A Tesla and Maserati


I observed something very North Sydney this afternoon. A shiny red Maserati cruised past us huddled around a pedestrian crossing. All but two people in the seething mass of peak-hour pedestrians ignored it. a Telsa drove past in such an unobtrusive colour I already can’t remember it. I kid you not, more than half the crowd turned to look.

In my lifetime, I’ve witnessed people gone from obsessing over red-hot Italian sportscars, to thinking they’re passé in light of something better.

It’s not just because the Tesla was sleeker, or seems to glide effortlessly through traffic without any noise. It’s what it represented. In a river of putrid, fossil burning smog machines, there was finally something clean and Way of The Future.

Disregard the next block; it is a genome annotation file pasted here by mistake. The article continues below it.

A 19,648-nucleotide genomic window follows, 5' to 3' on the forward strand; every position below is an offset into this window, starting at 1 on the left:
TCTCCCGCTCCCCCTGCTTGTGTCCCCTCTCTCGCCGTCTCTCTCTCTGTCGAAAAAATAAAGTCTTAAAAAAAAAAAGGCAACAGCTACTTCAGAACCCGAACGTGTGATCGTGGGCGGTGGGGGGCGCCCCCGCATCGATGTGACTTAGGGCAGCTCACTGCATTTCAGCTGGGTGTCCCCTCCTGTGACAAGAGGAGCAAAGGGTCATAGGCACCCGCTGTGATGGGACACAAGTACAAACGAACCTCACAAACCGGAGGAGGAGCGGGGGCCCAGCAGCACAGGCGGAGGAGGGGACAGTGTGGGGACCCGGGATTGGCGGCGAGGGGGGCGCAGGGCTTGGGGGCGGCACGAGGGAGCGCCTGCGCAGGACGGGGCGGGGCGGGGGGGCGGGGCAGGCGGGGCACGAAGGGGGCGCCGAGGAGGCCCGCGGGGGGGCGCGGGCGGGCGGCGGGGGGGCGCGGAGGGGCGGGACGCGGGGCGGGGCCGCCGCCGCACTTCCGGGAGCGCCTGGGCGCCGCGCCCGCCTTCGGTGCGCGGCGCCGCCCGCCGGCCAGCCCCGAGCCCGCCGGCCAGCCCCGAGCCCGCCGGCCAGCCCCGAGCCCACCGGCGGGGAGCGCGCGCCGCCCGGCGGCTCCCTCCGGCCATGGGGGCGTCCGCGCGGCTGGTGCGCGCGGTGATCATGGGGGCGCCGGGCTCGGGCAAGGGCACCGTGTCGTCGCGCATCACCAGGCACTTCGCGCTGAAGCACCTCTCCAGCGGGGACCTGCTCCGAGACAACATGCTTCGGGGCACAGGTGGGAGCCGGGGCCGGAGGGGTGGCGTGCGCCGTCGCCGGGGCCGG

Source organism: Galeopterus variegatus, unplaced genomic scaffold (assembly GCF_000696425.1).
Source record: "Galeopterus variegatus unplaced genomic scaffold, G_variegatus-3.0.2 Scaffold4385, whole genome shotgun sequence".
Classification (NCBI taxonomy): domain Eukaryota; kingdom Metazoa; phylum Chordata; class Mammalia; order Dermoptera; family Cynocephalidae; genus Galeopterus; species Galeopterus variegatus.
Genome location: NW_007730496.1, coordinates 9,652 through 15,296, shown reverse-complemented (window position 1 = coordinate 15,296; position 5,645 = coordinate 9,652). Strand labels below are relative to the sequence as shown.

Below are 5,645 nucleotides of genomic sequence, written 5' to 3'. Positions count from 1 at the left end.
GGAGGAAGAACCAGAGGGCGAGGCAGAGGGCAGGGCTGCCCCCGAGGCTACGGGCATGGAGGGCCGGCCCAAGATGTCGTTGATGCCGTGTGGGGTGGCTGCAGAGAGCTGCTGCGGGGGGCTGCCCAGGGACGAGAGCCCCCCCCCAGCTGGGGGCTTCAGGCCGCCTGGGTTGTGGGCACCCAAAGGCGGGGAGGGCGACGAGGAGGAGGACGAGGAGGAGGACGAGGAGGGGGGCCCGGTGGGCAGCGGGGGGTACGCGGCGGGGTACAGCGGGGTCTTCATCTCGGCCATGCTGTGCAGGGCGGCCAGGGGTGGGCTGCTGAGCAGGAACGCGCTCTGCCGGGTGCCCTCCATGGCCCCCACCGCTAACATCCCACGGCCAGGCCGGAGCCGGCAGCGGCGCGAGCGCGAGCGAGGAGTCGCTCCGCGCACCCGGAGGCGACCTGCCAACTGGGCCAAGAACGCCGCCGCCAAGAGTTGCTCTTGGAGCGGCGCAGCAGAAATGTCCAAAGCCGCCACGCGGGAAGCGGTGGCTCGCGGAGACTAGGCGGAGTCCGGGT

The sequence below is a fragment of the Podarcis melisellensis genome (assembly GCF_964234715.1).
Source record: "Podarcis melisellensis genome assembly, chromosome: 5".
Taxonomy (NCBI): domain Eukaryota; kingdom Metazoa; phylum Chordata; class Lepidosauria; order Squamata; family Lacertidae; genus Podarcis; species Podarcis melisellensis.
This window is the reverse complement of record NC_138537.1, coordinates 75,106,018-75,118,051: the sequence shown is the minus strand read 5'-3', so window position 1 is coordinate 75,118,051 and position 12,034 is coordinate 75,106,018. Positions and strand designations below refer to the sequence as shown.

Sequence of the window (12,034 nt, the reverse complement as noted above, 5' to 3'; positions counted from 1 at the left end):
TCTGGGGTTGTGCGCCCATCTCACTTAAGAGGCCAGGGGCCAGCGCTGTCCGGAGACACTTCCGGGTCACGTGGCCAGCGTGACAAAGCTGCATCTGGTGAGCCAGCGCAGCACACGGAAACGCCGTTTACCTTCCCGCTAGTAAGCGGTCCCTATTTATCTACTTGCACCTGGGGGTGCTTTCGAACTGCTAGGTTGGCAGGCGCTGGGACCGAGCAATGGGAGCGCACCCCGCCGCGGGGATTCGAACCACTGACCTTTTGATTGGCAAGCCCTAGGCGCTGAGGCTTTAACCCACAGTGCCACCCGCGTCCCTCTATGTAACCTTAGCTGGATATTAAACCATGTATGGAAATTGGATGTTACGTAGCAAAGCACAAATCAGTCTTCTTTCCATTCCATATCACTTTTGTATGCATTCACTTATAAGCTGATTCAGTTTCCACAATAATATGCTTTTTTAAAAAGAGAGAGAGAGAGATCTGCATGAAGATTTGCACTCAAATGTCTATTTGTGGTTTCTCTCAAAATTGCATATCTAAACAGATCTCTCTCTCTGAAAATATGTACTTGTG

Now, there will always be the smug naysayers who delight in pointing out that Tesla’s merely relocate pollution elsewhere, such as to remote coal-fired power stations. In the words of an Aussie: yeah, nah. And in typical nit-picky form, they miss the far bigger point while tripping over facts and themselves.

The real concern is these replacement cars perpetuate traffic problems, not solve them.

Giving everyone a Tesla will still require ugly, obtrusive infrastructure that cut neighbourhoods off from each other, and waste huge amounts of money in construction and maintenance that could be spent far more efficiently on public transport in urban areas. Though at least we’ll do without the gross smokestacks above tunnels.

We will likely need cars for the foreseeable future, but let’s also channel some of that enthusiasm into something that benefits everyone.

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Ruben Schade is a technical writer and infrastructure architect in Sydney, Australia who refers to himself in the third person. Hi!

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